Matt Cain saw this coming. Not the specifics, maybe – the 0.43 ERA in the World Series, lowest since Sandy Koufax in 1965; the 52 2/3 innings in these playoffs, the most ever by a pitcher in a single postseason; the 15-out save in Game 7 on Wednesday that cemented Madison Bumgarner’s among the greatest Octobers ever compiled by a major-league pitcher.
But the physical grit and determination that Bumgarner displayed on the way – yeah, Cain knew about that. Saw it years ago, when the then 19-year-old kid, fresh out of Hickory, N.C., came up to big-league camp for a day in spring training to face some major-league hitters. One of those hitters was Manny Ramirez, and as Cain recalled Wednesday night, Bumgarner came up to him that day seeking advice on how to pitch Ramirez.
“I said, ‘Hey, let’s go inside to this guy, throw hard inside. He likes to get extended,’” Cain said, figuring that would be easier said than done for the teenaged left-hander against the right-handed slugger. “And the guy goes out there and throws three, four pitches inside, gets him.
“For a 19-year-old not to be intimidated by a guy that’s a 20-year veteran – that’s impressive.”
And so it was that Cain watched with little surprise Wednesday night as Bumgarner, now 25 and one of the best pitchers in baseball, came in from the bullpen in the fifth inning in Game 7 of the World Series and, for the next five innings, retired hitter after hitter of the Kansas City Royals – three days removed from hurling 117 pitches in a four-hit shutout against that same Royals team – until at 10:21 p.m. local time the Series ended just as it had begun, with Bumgarner turning his back slightly to the plate, swinging his left arm out wide behind him and delivering a pitch.
Salvador Perez popped it up, Pablo Sandoval caught it near the Giants’ dugout, and for the third time in five seasons, the Giants were World Series champions. It was the 68th pitch delivered by Bumgarner on the night, and ended the 21st inning he pitched in the Series. He allowed one run in those 21 innings, issued one walk, struck out 17, earned two wins and, when the Giants had to protect a one-run lead in Game 7, recorded the final 15 outs to earn his first major-league save.
“Sometimes,” Cain said, “you wonder if he’s got a pulse.”
Amid the blaring music and heavy air inside a victorious visiting clubhouse in Kansas City on Wednesday night, Bumgarner’s teammates and coaches struggled to put into words what they had just witnessed from the 25-year-old.
Bumgarner pitched seven innings in Game 1, threw a complete-game shutout in Game 5, then came back three days later to pitch five more scoreless innings in his first relief outing since Game 6 of the 2010 National League Championship Series. It lowered his career World Series ERA to 0.25 – one earned run in 36 innings.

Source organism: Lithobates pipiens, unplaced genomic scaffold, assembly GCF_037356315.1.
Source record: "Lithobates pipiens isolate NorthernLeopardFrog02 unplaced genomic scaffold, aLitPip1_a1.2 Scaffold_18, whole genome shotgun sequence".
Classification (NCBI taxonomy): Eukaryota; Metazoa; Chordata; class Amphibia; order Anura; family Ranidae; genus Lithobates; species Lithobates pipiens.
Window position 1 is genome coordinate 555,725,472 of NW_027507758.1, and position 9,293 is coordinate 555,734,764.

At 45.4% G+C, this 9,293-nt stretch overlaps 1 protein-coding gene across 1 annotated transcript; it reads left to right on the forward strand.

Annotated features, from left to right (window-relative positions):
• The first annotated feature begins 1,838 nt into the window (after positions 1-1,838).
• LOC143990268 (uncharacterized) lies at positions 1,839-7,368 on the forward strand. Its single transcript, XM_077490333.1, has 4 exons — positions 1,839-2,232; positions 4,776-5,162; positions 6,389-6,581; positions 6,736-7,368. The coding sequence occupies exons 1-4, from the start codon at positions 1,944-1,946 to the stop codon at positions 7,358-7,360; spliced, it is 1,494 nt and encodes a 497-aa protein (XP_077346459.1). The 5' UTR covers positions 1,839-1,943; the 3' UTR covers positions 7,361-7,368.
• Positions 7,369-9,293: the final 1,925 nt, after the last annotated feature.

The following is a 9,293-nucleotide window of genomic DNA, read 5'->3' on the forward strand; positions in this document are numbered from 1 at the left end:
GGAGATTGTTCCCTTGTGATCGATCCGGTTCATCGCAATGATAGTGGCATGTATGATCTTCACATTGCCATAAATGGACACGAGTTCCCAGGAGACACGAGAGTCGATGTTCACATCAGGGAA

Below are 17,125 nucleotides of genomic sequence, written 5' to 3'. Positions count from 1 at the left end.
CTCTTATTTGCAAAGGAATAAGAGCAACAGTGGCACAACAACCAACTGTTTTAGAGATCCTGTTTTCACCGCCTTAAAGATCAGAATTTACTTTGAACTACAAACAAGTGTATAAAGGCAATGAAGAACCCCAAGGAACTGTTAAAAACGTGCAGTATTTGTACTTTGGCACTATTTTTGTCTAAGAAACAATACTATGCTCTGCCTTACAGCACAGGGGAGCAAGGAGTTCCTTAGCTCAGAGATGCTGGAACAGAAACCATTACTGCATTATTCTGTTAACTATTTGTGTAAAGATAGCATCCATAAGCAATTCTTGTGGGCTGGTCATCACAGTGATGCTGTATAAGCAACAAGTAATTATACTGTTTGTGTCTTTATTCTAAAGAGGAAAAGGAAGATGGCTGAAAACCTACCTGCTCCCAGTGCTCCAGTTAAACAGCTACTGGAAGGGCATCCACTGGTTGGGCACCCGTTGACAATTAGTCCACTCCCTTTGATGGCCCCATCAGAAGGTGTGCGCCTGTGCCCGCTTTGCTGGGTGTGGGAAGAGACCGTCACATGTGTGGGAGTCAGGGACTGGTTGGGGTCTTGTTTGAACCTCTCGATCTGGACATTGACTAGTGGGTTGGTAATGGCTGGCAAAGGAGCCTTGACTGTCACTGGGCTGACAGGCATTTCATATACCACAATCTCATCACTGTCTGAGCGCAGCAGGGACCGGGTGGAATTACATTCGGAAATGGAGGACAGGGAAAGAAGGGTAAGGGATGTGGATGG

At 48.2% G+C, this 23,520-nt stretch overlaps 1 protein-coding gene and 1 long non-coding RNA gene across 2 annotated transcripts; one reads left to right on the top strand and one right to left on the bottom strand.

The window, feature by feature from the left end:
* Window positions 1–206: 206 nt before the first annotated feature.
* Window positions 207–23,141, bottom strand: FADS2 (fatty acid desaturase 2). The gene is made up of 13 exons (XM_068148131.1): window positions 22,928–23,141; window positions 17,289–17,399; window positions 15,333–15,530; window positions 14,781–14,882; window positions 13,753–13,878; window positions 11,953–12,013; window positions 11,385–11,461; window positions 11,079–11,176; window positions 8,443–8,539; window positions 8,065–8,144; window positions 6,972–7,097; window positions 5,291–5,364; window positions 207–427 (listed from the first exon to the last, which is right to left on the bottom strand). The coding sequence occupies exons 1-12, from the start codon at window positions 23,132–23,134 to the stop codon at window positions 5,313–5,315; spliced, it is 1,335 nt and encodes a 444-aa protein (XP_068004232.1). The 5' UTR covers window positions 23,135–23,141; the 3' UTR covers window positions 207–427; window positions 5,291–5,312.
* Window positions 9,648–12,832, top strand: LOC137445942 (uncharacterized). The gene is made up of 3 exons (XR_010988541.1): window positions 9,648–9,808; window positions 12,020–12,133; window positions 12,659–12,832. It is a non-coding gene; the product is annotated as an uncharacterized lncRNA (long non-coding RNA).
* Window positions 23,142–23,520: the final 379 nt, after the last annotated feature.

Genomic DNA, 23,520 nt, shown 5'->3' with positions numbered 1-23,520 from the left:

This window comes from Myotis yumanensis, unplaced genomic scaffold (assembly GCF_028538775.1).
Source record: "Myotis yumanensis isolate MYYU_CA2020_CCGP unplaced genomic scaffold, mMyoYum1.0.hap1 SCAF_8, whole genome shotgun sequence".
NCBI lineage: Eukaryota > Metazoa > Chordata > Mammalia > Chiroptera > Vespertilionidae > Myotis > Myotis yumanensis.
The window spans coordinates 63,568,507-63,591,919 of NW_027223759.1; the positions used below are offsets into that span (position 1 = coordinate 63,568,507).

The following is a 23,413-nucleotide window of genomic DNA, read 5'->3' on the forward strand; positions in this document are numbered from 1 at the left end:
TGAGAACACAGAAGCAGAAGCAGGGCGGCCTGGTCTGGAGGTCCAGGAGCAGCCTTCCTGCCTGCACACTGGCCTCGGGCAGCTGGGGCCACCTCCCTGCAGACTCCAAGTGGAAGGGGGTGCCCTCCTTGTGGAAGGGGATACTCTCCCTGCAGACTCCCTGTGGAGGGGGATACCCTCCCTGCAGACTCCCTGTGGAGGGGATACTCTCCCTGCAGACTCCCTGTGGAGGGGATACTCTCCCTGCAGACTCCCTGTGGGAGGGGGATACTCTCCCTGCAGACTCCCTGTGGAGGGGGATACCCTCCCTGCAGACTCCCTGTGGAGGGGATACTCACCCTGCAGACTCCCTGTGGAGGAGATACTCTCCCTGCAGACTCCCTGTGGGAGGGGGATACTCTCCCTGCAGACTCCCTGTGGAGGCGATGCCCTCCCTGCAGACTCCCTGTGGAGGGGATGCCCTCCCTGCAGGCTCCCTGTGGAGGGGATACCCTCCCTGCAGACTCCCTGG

Beginning with his complete-game shutout of the Pittsburgh Pirates in the wild-card game, the left-hander threw a total of 52 2/3 innings this postseason, surpassing Curt Schilling’s previous record of 48 1/3 for a single postseason. He pitched nearly one-third of the 160 total innings the Giants’ staff threw in October. He allowed six earned runs in those innings – a 1.03 ERA – the third-lowest by any pitcher with at least 30 innings in one postseason.
“I don’t even know if it’s all that possible to do what he just did,” reliever Jeremy Affeldt said. “That’s a Hall of Fame performance in my opinion. Honestly, I don’t know if I’ll ever see that again.”
Nor did catcher Buster Posey, a player not prone to overstatement, who said that he had begun thinking about the historic nature of Bumgarner’s postseason – while Game 7 was still going.
“Yes,” Posey said. “Yes, definitely. I think you’re going to be hard-pressed to ever find a postseason performance like this again. If you do, it’s going to be few and far between.”
Pitching coach Dave Righetti said manager Bruce Bochy asked him before the game how many pitches he thought Bumgarner might be able to throw in a relief outing. Righetti’s answer was “50 to 70.” Bumgarner finished at 68, 50 of which were strikes.
“He didn’t just come out there trying to blow smoke. He came in to pitch,” Righetti said. “A lot of starters that have ever tried this, a lot of them overthrow because they think they’re relievers now. Whatever they’ve got, they’re going to empty the tank. He took his time, same rhythm, and threw the same pitches.”